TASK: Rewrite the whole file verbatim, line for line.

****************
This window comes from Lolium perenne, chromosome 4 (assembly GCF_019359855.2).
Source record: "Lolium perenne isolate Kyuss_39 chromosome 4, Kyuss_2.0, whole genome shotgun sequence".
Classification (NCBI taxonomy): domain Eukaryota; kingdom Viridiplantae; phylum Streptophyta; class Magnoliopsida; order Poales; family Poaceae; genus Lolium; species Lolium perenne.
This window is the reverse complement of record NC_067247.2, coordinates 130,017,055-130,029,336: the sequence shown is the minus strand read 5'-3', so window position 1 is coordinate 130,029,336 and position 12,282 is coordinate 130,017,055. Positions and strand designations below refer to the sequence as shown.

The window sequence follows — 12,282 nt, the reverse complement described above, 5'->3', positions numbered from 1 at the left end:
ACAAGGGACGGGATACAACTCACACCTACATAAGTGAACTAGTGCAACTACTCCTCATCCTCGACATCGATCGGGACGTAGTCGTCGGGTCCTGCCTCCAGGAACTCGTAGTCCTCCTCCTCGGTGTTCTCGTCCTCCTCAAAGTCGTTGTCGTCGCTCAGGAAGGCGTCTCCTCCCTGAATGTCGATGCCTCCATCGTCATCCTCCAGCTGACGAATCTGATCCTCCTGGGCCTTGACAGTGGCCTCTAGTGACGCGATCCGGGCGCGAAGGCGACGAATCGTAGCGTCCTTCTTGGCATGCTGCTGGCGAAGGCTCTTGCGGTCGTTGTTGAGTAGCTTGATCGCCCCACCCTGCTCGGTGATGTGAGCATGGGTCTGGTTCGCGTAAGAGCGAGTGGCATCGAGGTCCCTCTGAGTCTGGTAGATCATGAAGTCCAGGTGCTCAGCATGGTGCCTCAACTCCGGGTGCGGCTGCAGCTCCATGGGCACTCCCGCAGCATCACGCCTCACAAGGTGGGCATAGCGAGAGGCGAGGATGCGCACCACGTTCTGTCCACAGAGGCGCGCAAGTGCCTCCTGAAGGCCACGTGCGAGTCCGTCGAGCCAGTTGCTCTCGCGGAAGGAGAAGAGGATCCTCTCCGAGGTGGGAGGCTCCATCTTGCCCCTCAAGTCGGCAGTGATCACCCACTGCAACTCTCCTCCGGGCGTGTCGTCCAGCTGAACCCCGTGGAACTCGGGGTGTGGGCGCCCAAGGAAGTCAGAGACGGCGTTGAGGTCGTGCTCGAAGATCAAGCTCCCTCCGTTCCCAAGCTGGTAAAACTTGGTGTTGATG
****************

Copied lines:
This window comes from Lolium perenne, chromosome 4 (assembly GCF_019359855.2).
Source record: "Lolium perenne isolate Kyuss_39 chromosome 4, Kyuss_2.0, whole genome shotgun sequence".
Classification (NCBI taxonomy): domain Eukaryota; kingdom Viridiplantae; phylum Streptophyta; class Magnoliopsida; order Poales; family Poaceae; genus Lolium; species Lolium perenne.
This window is the reverse complement of record NC_067247.2, coordinates 130,017,055-130,029,336: the sequence shown is the minus strand read 5'-3', so window position 1 is coordinate 130,029,336 and position 12,282 is coordinate 130,017,055. Positions and strand designations below refer to the sequence as shown.

The window sequence follows — 12,282 nt, the reverse complement described above, 5'->3', positions numbered from 1 at the left end:
ACAAGGGACGGGATACAACTCACACCTACATAAGTGAACTAGTGCAACTACTCCTCATCCTCGACATCGATCGGGACGTAGTCGTCGGGTCCTGCCTCCAGGAACTCGTAGTCCTCCTCCTCGGTGTTCTCGTCCTCCTCAAAGTCGTTGTCGTCGCTCAGGAAGGCGTCTCCTCCCTGAATGTCGATGCCTCCATCGTCATCCTCCAGCTGACGAATCTGATCCTCCTGGGCCTTGACAGTGGCCTCTAGTGACGCGATCCGGGCGCGAAGGCGACGAATCGTAGCGTCCTTCTTGGCATGCTGCTGGCGAAGGCTCTTGCGGTCGTTGTTGAGTAGCTTGATCGCCCCACCCTGCTCGGTGATGTGAGCATGGGTCTGGTTCGCGTAAGAGCGAGTGGCATCGAGGTCCCTCTGAGTCTGGTAGATCATGAAGTCCAGGTGCTCAGCATGGTGCCTCAACTCCGGGTGCGGCTGCAGCTCCATGGGCACTCCCGCAGCATCACGCCTCACAAGGTGGGCATAGCGAGAGGCGAGGATGCGCACCACGTTCTGTCCACAGAGGCGCGCAAGTGCCTCCTGAAGGCCACGTGCGAGTCCGTCGAGCCAGTTGCTCTCGCGGAAGGAGAAGAGGATCCTCTCCGAGGTGGGAGGCTCCATCTTGCCCCTCAAGTCGGCAGTGATCACCCACTGCAACTCTCCTCCGGGCGTGTCGTCCAGCTGAACCCCGTGGAACTCGGGGTGTGGGCGCCCAAGGAAGTCAGAGACGGCGTTGAGGTCGTGCTCGAAGATCAAGCTCCCTCCGTTCCCAAGCTGGTAAAACTTGGTGTTGATG